'The Golden Ham' is a book for those who grew up on Television in the 50's and 60's, who watched the exploits of Jackie Gleason in 'The Honeymooners' and caught his movies. I wanted to know about the man who made us laugh, and while reading the Jim Bishop biography, I wanted to cry. Jackie Gleason grew up fighting poverty while living with his mother, after the family had been abandoned by his father while Jackie was young. He took odd jobs and hung out at the pool halls, bars and theatres, know 'The Golden Ham' is a book for those who grew up on Television in the 50's and 60's, who watched the exploits of Jackie Gleason in 'The Honeymooners' and caught his movies. I wanted to know about the man who made us laugh, and while reading the Jim Bishop biography, I wanted to cry. Jackie Gleason grew up fighting poverty while living with his mother, after the family had been abandoned by his father while Jackie was young. He took odd jobs and hung out at the pool halls, bars and theatres, knowing that somehow he was going to be a large presence in show business. He showed much promise, then his mother died, refusing any medical treatment or doctor visits (probably because of the costs), leaving him alone in the world in 1935 at age 19. After this, the stage, show business and show people became his extended family. He married a girl to keep her off the stage, to keep her from becoming a dancer, primarily because he knew what happened to girls who hung around show biz people; he kept her home to become his housewife while he tried to make a living being an announcer or emcee and comedian ... she was all that was good, while he was all that was bad. They were both Catholic, had two little girls, then the marriage went stale. Jackie like to hang around the boys too much, come home early in the morning, drunk, then would sleep until it was time to get up and go to his gig and/or look for another job. He lived beyond his means, and money slipped through his fingers. Mrs. Gleason, Gen, would try to straighten him out, but he saw this as 'nagging'. Eventually their marriage would fall apart, and Jackie would hang around the show gals he met at work. In the meantime he allowed himself to fall in love with the sister of June Taylor (his later television dance choreographer), Marilyn. Since this book was written in 1956, I felt as though I only got half the story of his career, but I got a lot of his home and personal life, which was satisfying, and felt as though I knew more about the man who made us laugh. What a driven talent.

  2. 4 out of 5

    Connie Powell

    Not enough.... I was disappointed with where the book ended. I was really wanting to find out more about his love life and the latter years of his life. It basically stopped when his career was taking off. His personal life was in shambles and there are so many questions left unanswered. He was a genius in comedy, music, film, and many other venues. Why didn't Bishop wrote an addendum to his book. Also what happened to Gen and his daughters? Why did he marry someone other than Marilyn before he Not enough.... I was disappointed with where the book ended. I was really wanting to find out more about his love life and the latter years of his life. It basically stopped when his career was taking off. His personal life was in shambles and there are so many questions left unanswered. He was a genius in comedy, music, film, and many other venues. Why didn't Bishop wrote an addendum to his book. Also what happened to Gen and his daughters? Why did he marry someone other than Marilyn before he married her? I will be searching for more info elsewhere.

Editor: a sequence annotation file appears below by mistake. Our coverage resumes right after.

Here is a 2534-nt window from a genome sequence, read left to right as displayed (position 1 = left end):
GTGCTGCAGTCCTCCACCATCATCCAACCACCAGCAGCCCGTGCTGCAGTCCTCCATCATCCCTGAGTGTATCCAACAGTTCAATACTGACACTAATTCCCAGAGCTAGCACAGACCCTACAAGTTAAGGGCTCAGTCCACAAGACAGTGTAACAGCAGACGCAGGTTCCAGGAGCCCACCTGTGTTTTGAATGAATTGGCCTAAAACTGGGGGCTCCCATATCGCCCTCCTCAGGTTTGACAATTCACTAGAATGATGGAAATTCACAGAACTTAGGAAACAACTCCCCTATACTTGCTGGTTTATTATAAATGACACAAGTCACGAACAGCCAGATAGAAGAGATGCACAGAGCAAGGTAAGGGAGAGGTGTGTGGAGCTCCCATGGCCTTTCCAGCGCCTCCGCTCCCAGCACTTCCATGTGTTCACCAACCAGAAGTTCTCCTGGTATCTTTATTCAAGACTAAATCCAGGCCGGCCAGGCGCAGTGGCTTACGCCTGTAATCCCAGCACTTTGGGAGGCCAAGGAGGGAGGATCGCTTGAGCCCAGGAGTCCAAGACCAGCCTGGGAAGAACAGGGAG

3. 5 out of 5

    Dawn T. Ryan

    Great book about The Greatest! Must read if a Jackie Gleason fan. Very good insight to how his life shaped Mr. Gleason and Mr. Gleason lived to become one of the greatest entertainers ever.

  4. 5 out of 5

    D. Johnson

    The Great One This is an early biography of Brooklyn's own Jackie Gleason as authorized by the man himself...excellent read detailing his start in Bushwick, Brooklyn up until the early days of TV...Highly recommended The Great One This is an early biography of Brooklyn's own Jackie Gleason as authorized by the man himself...excellent read detailing his start in Bushwick, Brooklyn up until the early days of TV...Highly recommended

  5. 5 out of 5

    Karen

    First published in 1956, recounts the career of entertainer and comedian Jackie Gleason (1916-1987) from his beginnings in show-business to the mid-1950s when he was at the peak of his early success with The Honeymooners. #memoir #comedy #entertainment

  6. 4 out of 5

    Ruthann Martin

  7. 5 out of 5

    LOUISE CASTELLI

  8. 5 out of 5

    David L Dougherty

  9. 4 out of 5

    Lola L. Mercurio

  10. 5 out of 5

    Sandra Kelly

  11. 4 out of 5

    lou

  12. 4 out of 5

    Mark Manuel

  13. 4 out of 5

    John F Wise

  14. 4 out of 5

    Scott von Berg

  15. 5 out of 5

    darci spetter

  16. 5 out of 5

    thomas babic

  17. 5 out of 5

    michael eakin

  18. 4 out of 5

    Gregory C Reed

  19. 4 out of 5

    Michael Sharpe

  20. 4 out of 5

    Tom

  21. 4 out of 5

    Bill Baker

  22. 5 out of 5

    william bredekamp

  23. 5 out of 5

    Michele Neighbors

  24. 4 out of 5

    Lowell Bohrer

  25. 4 out of 5

    Faye Marzitelli

  26. 5 out of 5

    Frank Lifrieri

  27. 5 out of 5

    doug & jan

  28. 4 out of 5

    memoirs

  29. 4 out of 5

    Donna Ledet

  30. 5 out of 5

    deborah dushane